Jo Healy believes that London has set the benchmark for future Paralympic Games to match.
By Jo Healy. Last Updated: September 4, 2012 6:57am
I was looking through some of the Twitter quotes related to the Paralympics and one in particular struck my attention.
British actor/comedian/all-round good guy, Simon Pegg, tweeted: "Watching the Paralympics, you realise what an utterly stupid term 'disabled' is."
It is entirely true. Over the past few days I have lost count of the amount of people who have commented on the phenomenal abilities of the Paralympic athletes.
The Games have brought about a great sense of respect for their achievements, more so than any other Paralympics in history. So often you can look at someone and see what they can't do, but the Paralympics are about showing the world what the athletes can do.
I was watching the sitting volleyball today and I noticed myself looking at the MD classed players - those who are minimally disabled - as if they were out of place. The rules state that one player on the court can be MD classed, which in sitting volleyball usually means the individual has played volleyball in the past and suffered from knee problems. For example, anterior cruciate ligament damage which requires an ACL reconstruction. The MD players are usually quite tall and act as impact players, as only one MD can be on the court at a time. I'm not sure why they look odd on the court, maybe I am just not quite as impressed by their level play because they have all of their limbs - where their teammates often don't.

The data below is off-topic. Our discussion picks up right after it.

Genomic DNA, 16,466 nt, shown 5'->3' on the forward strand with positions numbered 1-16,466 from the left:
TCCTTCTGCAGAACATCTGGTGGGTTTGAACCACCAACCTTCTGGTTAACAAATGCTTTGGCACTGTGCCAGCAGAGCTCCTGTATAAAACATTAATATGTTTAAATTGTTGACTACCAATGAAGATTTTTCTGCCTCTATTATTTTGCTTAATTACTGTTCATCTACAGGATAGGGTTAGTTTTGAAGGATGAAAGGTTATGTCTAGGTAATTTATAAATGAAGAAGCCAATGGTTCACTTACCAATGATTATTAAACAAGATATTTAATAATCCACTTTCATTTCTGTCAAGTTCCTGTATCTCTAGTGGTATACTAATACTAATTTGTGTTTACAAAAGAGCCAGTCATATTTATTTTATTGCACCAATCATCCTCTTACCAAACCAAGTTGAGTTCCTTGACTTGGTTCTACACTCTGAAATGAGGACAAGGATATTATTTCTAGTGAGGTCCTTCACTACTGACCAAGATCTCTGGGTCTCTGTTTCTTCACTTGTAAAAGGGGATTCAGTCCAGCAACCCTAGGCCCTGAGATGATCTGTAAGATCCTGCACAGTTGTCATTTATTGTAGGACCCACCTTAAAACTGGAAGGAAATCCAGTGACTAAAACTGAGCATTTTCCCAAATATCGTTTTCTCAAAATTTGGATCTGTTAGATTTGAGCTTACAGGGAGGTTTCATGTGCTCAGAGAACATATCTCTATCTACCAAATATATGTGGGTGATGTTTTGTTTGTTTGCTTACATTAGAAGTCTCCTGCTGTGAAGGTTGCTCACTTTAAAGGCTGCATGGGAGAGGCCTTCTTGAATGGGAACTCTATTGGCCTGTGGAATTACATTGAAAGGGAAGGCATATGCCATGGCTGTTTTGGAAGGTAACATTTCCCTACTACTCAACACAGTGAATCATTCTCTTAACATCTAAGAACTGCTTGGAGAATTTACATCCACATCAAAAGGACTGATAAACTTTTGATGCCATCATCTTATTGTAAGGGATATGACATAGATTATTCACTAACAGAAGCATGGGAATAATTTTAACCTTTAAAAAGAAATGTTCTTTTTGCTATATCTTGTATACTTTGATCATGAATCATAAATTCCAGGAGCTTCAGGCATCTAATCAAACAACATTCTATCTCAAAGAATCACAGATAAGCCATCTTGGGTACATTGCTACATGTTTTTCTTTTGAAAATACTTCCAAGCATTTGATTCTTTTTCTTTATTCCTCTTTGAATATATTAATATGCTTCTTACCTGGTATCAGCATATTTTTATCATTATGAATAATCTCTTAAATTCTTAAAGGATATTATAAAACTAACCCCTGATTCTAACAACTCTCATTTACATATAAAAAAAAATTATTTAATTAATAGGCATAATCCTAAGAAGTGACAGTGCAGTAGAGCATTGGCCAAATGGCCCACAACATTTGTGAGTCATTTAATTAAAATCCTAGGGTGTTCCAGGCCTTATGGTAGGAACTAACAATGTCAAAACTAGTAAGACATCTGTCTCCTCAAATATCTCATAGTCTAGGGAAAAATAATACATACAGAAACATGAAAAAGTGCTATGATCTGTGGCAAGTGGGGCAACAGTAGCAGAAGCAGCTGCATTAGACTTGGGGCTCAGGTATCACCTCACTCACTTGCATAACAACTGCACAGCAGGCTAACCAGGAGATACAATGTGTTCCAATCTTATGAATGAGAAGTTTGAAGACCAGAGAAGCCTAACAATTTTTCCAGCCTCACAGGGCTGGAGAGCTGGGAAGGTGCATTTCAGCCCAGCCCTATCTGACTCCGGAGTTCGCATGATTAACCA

I have loved the excitement and buzz that has enveloped the ExCel Centre, but to be honest I am still in shock at Sunday night's T54 5,000m race. Great Britain's David Weir was remarkable and I wish I had been at the stadium to see it. Not only did Weir win the gold, but for me it was the hardest fought race I think I have ever seen. Weir left all that he had on the track, and his celebrations showed just how much it meant.
We see athletes constantly pushing themselves until the end, whether that is a finish line, a match point, or the final buzzer. And of course every elite athlete works as hard as they can to be the best. But David Weir's performance was on another level. You could feel every single ounce of energy, effort, and determination going through his body. For the tweeters out there, #goosebumps and #inspirationalathlete.
The entire Paralympics has already been a huge success. And I don't want to go jinxing anything, but when you consider the Great Britain Paralympic team are already on 63 medals (remember there are still five days to go), compared to the 65 that the Great Britain Olympics team achieved. Well, that is a huge feat and one that they can be very proud of.
Another aspect that really pleases me is the feedback from the actual athletes themselves. At the end of the day it is their experience of the Paralympics that matters most. Not necessarily with reference to the sport (although a medal would certainly help), but to the organisation, facilities, and overall professionalism that they are being shown.
Someone told me today that a Paralympics has never been at such a high standard. London has now set a benchmark, so let it continue.